WMD  -  Weapons of Mackerel Destructionwmdes3.jpg


For the last one thousand miles of sailing up the Great Barrier Reef we have been engaged in a battle with the mighty mackerel.  So far the mackerels are winning.  These aggressive aquatic predators have hit our trolling lines at least five times, and four out of five times they escaped just before we landed them on deck.  These mackerels are about a meter in length.  They are fast swimmers and they put up a strong fight when you get them near the boat.


Mackerels love to eat other mackerels.  When a mackerel hits your lure, you have to pull it in quickly before an even larger mackerel hits the hooked fish and strips him off your lure.  We lost one mackerel just that way.  We were pulling the mackerel in and another fish hit him before we could reel him in.  Not only did that fish steal our mackerel, it also hit the second lure that we were trailing to starboard and it stole the lure as well.



We have been using four inch minnow lures with two sets of dull, rusty treble hooks.  The poor condition of the hooks and lures probably has been responsible for the mackerels shaking out the hooks at the last minute.  When we arrived in Cairns, Australia, we decided to up the ante in our battle with the mackerels and we purchased Weapons of Mackerel Destruction known to us as WMDs.  We have new fishing lures with sharp hooks.  With our new weapons of mackerel destruction, we are sure that fewer mackerels will escape our grasp.  We will keep you posted on how the mackerels are doing with our new WMDs

 Who's Watching Who?  The Whales Are Watching Us!
Each year more than one thousand humpback whales migrate along Australia's east coast.  The Queensland newspapers advertise whale watching tours in the areas around Fraser Island, Moreton Bay, and the Whitsunday Islands.  I am always skeptical about such advertisements.  I thought that the chances of seeing a whale up close would be remote.  I also thought that whale watching tours were just an easy way to extract money from the purses of unsuspecting tourists.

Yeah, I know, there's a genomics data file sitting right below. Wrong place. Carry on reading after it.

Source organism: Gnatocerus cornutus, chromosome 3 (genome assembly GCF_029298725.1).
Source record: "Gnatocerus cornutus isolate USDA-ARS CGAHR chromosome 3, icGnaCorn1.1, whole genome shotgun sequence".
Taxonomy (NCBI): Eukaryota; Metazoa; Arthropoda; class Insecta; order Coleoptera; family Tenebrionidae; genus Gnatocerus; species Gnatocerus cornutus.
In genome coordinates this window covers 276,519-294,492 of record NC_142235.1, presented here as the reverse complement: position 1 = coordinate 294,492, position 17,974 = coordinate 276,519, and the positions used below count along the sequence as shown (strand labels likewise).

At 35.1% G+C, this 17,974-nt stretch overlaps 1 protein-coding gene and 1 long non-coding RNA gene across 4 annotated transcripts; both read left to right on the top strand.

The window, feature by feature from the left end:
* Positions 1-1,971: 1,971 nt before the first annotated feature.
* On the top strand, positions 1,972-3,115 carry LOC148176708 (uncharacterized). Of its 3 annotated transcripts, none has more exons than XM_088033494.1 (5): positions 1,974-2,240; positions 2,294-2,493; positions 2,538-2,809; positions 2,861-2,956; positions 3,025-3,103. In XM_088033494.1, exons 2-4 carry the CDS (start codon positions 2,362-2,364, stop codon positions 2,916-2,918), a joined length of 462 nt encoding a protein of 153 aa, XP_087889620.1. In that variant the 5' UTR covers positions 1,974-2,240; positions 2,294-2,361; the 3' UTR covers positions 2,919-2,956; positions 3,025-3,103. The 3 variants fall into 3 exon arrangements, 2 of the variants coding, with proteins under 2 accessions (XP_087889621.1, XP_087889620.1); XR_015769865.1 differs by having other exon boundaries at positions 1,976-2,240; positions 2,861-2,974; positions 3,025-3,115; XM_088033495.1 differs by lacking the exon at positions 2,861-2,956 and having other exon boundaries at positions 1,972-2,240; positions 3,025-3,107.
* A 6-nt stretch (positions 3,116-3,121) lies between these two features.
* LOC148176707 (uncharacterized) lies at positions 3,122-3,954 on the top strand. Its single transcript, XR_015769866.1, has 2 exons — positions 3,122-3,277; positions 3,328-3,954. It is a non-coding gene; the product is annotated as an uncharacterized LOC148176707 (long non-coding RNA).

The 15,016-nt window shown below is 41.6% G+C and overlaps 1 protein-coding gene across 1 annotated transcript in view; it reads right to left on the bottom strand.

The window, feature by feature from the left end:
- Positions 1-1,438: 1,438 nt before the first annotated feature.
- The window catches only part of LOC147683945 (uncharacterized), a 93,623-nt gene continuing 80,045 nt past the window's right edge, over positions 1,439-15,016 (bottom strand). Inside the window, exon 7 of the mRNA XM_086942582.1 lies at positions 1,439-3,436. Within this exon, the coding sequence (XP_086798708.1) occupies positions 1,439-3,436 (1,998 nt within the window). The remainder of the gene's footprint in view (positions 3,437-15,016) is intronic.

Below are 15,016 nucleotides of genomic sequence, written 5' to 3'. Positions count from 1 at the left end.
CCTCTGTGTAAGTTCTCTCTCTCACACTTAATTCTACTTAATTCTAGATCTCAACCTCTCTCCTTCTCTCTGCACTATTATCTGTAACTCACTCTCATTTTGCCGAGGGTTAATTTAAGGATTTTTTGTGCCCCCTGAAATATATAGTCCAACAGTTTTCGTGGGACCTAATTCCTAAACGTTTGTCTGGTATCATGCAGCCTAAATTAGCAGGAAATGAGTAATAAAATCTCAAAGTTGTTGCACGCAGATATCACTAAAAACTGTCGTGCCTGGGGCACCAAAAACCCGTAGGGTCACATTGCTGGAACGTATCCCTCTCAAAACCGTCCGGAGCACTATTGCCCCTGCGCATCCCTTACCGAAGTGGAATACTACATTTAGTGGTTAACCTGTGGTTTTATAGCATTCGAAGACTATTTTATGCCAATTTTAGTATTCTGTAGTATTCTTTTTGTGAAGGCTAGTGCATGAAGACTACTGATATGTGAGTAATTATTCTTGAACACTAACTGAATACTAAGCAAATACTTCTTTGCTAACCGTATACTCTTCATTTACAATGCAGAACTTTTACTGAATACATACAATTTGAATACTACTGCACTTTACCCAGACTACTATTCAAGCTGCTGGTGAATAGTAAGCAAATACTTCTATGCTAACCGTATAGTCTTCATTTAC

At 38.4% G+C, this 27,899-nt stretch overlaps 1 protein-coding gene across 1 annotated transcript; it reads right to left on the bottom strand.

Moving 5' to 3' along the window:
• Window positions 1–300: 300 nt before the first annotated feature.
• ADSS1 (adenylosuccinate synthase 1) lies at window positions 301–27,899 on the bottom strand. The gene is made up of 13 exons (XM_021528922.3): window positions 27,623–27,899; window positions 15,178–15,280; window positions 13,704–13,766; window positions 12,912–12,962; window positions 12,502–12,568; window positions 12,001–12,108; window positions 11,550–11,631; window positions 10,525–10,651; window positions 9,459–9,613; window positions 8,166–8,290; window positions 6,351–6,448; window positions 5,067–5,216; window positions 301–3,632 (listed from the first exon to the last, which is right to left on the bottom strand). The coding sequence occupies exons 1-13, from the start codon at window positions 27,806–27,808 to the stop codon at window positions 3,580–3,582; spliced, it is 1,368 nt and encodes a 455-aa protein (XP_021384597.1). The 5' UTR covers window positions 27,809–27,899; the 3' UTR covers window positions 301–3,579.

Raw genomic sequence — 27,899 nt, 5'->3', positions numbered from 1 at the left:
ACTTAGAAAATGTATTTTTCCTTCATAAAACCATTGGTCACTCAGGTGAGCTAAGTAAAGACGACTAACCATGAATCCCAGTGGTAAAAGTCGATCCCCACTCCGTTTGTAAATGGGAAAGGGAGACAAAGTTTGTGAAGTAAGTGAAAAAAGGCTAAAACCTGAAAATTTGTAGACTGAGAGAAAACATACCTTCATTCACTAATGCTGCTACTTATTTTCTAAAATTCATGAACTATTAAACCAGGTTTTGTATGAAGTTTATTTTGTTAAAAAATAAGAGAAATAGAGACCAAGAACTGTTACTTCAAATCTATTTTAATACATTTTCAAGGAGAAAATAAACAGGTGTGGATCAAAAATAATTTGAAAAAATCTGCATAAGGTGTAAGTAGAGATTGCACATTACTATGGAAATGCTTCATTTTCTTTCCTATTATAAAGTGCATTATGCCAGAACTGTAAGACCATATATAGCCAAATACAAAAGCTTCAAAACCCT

The truth is that we aren't watching the whales.  Instead, the whales are watching us.  As we sailed up the east coast of Australia, more than one hundred whales scrutinized Exit Only as it inched its way along the Great Barrier Reef.  Each day dozens of whales spouted their presence along the horizon.  They spy-hopped and even jumped clear out of the water to get a better look at us as we sailed by.  Most the time the humpbacks kept their distance.  Only one of them swam over to our boat and gave us a closer inspection.  That particular humpback swam in front of Exit Only, then dove under the yacht surfacing behind the yacht, and then followed us for a couple of minutes before moving on.  This curious whale was not aggressive, and after a good look at Exit Only, he swam off.
The rest of the humpbacks saw us coming in the distance and consistently kept their distance at least one hundred meters from us as we sailed along.  I am sure they knew we were there and were following us with their whale sonar because they consistently stayed the same distance from us.  The jumping whales always did their aerobatics a safe distance from our yacht.
I envied the exuberance of these free swimming freight train sized mammals.  Their awesome power is balanced  by gentle instincts that pose no threat to humans.  It's hard to imagine how anyone could ever harm these beautiful animals.  The whales are watching us from a distance and hopefully we won't betray their trust and send them into extinction.

Crocodile Triathlon


Let's talk about motivation. 

How fast would you swim if a twelve foot crocodile was chasing you?  Although you might not set an Olympic swimming speed record, you would probably get a personal best when it came to how fast you swam in your own crocodile freestyle race!